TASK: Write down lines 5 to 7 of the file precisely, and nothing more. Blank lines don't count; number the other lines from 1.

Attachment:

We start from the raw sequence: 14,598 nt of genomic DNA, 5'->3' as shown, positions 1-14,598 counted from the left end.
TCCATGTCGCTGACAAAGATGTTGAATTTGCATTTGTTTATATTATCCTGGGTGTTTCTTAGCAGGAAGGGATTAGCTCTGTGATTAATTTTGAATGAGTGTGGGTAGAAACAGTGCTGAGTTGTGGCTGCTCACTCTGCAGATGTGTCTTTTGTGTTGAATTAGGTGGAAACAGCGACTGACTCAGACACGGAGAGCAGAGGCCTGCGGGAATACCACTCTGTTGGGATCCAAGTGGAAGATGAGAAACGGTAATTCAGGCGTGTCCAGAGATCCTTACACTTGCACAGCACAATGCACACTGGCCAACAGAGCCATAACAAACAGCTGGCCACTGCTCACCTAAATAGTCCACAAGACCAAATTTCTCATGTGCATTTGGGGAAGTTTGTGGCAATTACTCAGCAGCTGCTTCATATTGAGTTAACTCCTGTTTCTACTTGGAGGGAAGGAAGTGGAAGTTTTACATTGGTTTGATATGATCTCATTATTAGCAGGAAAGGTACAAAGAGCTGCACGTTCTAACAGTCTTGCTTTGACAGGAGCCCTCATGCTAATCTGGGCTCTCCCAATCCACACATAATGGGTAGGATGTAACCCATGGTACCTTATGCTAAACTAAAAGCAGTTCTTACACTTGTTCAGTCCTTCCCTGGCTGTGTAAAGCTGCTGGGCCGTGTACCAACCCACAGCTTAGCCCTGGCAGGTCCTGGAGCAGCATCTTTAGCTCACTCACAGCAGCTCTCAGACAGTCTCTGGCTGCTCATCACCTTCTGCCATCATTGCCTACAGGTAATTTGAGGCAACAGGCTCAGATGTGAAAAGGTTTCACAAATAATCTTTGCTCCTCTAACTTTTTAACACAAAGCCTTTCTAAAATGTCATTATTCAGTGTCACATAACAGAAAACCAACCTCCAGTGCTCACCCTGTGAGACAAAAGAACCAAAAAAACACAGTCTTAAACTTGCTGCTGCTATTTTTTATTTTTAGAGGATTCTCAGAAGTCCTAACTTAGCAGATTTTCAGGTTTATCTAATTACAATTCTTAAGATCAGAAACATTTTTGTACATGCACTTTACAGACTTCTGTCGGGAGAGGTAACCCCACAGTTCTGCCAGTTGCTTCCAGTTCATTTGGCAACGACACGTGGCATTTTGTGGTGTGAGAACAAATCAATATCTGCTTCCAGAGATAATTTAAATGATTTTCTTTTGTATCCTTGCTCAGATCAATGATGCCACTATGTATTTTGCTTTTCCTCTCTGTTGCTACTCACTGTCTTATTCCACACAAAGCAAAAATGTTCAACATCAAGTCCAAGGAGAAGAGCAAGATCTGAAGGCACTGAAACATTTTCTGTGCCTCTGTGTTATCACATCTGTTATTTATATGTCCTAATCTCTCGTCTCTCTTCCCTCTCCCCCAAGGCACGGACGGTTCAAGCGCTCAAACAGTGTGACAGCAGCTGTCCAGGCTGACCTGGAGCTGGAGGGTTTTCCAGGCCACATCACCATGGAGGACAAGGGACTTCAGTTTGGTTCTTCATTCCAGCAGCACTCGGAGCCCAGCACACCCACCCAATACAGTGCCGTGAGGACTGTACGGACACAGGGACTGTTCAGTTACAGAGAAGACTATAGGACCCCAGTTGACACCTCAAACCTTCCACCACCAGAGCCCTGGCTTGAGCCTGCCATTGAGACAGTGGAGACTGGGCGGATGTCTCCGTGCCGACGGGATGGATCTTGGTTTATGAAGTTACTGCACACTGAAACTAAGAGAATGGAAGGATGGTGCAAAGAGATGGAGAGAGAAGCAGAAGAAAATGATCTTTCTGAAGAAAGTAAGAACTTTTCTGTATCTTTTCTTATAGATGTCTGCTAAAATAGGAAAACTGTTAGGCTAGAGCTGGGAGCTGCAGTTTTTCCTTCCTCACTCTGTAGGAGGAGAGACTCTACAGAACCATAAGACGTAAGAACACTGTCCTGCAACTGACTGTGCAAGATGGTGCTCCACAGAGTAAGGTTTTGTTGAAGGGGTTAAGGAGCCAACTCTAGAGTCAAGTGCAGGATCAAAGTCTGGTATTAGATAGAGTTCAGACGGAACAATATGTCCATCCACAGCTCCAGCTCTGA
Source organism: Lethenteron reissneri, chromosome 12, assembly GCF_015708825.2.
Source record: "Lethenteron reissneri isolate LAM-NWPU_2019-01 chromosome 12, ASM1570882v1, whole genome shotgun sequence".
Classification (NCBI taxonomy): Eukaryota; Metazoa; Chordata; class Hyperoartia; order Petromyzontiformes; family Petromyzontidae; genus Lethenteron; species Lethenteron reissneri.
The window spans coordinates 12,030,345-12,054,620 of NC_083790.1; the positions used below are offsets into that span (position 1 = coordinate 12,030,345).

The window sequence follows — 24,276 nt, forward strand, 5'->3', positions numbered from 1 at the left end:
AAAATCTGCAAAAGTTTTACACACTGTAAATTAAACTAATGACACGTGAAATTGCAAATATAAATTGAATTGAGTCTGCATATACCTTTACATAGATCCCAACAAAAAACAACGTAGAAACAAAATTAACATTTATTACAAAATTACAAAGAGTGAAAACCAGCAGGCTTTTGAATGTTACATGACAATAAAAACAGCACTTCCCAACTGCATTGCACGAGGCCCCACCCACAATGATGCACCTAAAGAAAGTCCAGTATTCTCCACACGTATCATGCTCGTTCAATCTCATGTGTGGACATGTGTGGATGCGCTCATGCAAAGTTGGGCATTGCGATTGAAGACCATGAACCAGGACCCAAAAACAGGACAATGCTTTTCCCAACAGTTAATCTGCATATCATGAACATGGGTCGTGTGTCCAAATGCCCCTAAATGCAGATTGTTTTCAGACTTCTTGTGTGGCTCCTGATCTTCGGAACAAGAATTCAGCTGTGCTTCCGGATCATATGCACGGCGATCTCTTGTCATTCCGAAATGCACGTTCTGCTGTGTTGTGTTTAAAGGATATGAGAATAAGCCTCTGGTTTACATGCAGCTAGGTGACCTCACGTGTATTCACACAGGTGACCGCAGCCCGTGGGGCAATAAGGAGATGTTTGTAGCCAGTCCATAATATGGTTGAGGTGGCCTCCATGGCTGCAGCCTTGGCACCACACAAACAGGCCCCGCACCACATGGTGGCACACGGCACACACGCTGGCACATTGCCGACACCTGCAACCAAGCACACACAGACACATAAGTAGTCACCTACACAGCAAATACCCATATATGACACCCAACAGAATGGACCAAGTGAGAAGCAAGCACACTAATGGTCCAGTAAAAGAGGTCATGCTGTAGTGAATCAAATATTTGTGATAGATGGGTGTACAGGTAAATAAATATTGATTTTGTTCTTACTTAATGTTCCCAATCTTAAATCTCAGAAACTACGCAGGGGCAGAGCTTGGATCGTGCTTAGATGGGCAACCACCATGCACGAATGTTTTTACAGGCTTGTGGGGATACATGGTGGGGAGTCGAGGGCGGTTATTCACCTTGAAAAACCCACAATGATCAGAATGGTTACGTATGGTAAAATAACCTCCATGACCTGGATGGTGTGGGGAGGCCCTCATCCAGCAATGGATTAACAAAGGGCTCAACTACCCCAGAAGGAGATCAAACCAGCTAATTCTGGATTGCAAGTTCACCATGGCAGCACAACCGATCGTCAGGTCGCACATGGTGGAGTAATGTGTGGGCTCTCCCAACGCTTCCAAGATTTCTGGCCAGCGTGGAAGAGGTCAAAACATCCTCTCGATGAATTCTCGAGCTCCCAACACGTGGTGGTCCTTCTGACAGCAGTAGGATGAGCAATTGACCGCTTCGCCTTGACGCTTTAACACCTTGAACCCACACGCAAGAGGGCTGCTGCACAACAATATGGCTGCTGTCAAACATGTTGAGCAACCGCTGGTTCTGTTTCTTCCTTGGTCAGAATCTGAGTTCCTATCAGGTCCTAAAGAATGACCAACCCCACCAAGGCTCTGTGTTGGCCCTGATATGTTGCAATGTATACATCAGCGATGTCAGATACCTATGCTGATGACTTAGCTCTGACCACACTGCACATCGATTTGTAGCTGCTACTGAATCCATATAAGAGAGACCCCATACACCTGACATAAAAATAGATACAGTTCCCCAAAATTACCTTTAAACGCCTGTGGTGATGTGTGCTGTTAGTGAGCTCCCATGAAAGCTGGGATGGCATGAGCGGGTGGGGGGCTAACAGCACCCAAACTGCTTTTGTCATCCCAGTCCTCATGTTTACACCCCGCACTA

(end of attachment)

Classification (NCBI taxonomy): Eukaryota; Metazoa; Chordata; class Hyperoartia; order Petromyzontiformes; family Petromyzontidae; genus Lethenteron; species Lethenteron reissneri.
The window spans coordinates 12,030,345-12,054,620 of NC_083790.1; the positions used below are offsets into that span (position 1 = coordinate 12,030,345).

The window sequence follows — 24,276 nt, forward strand, 5'->3', positions numbered from 1 at the left end: